We all know the importance of children eating vegetables so that they grow strong and healthy, as they are essential for their development, as well as to prevent a series of diseases. “When you teach your children to eat vegetables, you are taking care of their health and helping them to acquire a healthy habit for their whole life. The Nutrition Service of Clinica Ricardo Palma is here to provide you with personalized nutritional advice”, says María Teresa Zumarán, nutritionist at our clinic.
Why is it important for children to eat vegetables?
- It is important because they are rich in fiber and this helps to avoid constipation, high cholesterol and glucose levels, as well as being overweight or obese.
- Vegetables are rich in vitamins, minerals, and antioxidants; therefore, they protect us against degenerative and cardiovascular diseases and cancer.
Should a child be forced to eat vegetables?
No. Parents or caregivers should be the example, and teach children to eat vegetables without forcing them, with great respect, affection and patience.
Recommendations for your children to learn to eat vegetables from an early age:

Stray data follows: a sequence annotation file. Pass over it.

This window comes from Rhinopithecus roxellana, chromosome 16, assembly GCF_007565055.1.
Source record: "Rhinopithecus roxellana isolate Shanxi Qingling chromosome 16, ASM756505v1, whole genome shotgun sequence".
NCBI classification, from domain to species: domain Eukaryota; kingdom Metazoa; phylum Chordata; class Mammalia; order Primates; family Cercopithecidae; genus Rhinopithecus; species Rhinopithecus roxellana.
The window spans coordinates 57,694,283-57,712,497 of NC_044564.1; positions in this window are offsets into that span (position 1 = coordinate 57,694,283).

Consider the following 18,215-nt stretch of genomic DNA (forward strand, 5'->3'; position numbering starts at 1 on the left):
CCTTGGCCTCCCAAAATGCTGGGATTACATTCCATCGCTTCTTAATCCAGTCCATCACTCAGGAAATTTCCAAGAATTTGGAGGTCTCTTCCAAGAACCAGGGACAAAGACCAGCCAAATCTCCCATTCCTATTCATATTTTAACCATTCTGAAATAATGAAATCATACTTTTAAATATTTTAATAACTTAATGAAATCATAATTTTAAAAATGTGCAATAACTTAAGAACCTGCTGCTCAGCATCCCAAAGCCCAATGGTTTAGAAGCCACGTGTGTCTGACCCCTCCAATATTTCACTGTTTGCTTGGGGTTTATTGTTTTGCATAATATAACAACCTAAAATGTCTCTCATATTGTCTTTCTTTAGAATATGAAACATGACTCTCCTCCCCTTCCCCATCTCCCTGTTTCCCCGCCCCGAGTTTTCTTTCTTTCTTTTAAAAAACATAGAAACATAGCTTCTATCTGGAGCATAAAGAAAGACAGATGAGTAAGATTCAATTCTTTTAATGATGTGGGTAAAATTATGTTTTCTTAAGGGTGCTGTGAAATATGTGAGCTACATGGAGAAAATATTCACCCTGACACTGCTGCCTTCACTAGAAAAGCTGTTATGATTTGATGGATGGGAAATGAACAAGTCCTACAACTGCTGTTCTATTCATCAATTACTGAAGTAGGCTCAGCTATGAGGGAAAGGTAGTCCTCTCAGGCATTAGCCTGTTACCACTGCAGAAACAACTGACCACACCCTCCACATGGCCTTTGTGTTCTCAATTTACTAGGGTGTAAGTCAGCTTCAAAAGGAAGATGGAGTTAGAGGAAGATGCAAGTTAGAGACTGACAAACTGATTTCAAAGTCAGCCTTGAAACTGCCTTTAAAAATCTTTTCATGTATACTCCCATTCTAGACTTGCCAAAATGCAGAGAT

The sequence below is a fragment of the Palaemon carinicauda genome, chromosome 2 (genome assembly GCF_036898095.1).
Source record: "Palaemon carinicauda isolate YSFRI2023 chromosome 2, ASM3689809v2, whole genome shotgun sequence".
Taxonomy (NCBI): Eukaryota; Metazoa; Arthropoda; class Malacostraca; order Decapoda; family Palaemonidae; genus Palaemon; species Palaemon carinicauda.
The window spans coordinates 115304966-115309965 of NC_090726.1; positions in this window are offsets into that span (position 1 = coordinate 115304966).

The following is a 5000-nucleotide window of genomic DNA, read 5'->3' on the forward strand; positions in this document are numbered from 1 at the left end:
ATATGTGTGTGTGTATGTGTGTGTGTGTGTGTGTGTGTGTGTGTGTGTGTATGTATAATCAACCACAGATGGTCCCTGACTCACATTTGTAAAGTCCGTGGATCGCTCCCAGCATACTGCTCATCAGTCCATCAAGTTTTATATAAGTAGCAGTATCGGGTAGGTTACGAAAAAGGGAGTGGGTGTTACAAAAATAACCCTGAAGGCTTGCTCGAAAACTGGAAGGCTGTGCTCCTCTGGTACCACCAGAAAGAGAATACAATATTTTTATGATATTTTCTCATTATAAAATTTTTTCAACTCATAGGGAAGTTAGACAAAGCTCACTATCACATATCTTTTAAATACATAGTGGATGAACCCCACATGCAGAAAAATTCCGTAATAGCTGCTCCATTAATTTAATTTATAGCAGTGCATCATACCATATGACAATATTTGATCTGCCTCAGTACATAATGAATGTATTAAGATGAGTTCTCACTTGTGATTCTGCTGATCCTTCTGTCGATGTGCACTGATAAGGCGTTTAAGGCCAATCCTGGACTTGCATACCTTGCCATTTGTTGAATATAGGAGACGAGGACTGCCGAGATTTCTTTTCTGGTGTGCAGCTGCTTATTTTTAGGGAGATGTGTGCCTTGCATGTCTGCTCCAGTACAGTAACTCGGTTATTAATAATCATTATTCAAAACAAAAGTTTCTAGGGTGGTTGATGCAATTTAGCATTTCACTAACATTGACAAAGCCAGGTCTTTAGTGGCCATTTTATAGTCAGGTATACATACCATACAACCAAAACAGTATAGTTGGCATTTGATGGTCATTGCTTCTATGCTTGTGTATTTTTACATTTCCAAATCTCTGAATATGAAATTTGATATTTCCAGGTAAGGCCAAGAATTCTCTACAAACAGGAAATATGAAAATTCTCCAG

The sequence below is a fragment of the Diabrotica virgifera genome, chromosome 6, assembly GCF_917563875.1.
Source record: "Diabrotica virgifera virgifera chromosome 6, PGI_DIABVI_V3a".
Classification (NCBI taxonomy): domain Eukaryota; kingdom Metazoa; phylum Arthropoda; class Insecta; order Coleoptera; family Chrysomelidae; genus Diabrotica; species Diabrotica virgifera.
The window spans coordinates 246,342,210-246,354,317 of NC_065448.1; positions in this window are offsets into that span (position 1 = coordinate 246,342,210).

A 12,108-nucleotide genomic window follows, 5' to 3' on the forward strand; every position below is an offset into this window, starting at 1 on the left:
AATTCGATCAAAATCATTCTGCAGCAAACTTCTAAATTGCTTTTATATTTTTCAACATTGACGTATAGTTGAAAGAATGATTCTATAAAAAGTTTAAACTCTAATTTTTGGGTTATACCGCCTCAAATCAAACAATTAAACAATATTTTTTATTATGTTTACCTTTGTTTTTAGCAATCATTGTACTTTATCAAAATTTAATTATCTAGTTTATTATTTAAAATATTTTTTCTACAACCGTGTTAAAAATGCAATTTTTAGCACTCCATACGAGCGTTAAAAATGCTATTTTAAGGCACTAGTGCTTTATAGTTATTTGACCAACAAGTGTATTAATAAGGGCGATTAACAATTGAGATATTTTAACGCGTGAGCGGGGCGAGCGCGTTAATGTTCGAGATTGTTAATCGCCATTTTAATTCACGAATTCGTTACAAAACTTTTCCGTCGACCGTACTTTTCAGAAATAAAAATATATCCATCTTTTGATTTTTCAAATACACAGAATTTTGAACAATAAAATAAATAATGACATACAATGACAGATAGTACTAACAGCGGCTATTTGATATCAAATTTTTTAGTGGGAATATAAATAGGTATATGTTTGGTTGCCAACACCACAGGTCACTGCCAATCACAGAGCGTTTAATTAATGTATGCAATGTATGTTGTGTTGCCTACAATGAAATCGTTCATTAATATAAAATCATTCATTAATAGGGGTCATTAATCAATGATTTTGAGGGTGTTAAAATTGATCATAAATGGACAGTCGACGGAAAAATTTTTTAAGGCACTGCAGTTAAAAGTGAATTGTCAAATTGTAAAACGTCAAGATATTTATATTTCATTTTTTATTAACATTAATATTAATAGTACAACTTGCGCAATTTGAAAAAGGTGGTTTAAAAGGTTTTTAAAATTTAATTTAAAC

- Children learn by imitation, teach them by example, explaining all the benefits they will get from including vegetables in their daily diet.
- There should always be a plate of salad of different colors at home, both at lunch and dinner. Keep in your refrigerator, a transparent container of washed and cut vegetables so that your children can eat them whenever they like.
- Encourage your children to participate in shopping. When you go to the market, start with the vegetable area and together choose the ones you like best.
- They can have their own garden or pots at home, where they grow some vegetables or herbs and then prepare a recipe together. In this way, they will not only spend pleasant moments, but they will also see it as something natural to include vegetables in their daily diet. Try to present the dish in a creative and fun way.
- Include vegetables for breakfast in the form of pancakes (spinach, carrot, beetroot, etc.), oatmeal (loche squash or grated carrot), scrambled eggs (spinach, tomato, chard, pepper, lettuce, broccoli, among others).
María Teresa Zumarán
Nutritionist at Clínica Ricardo Palma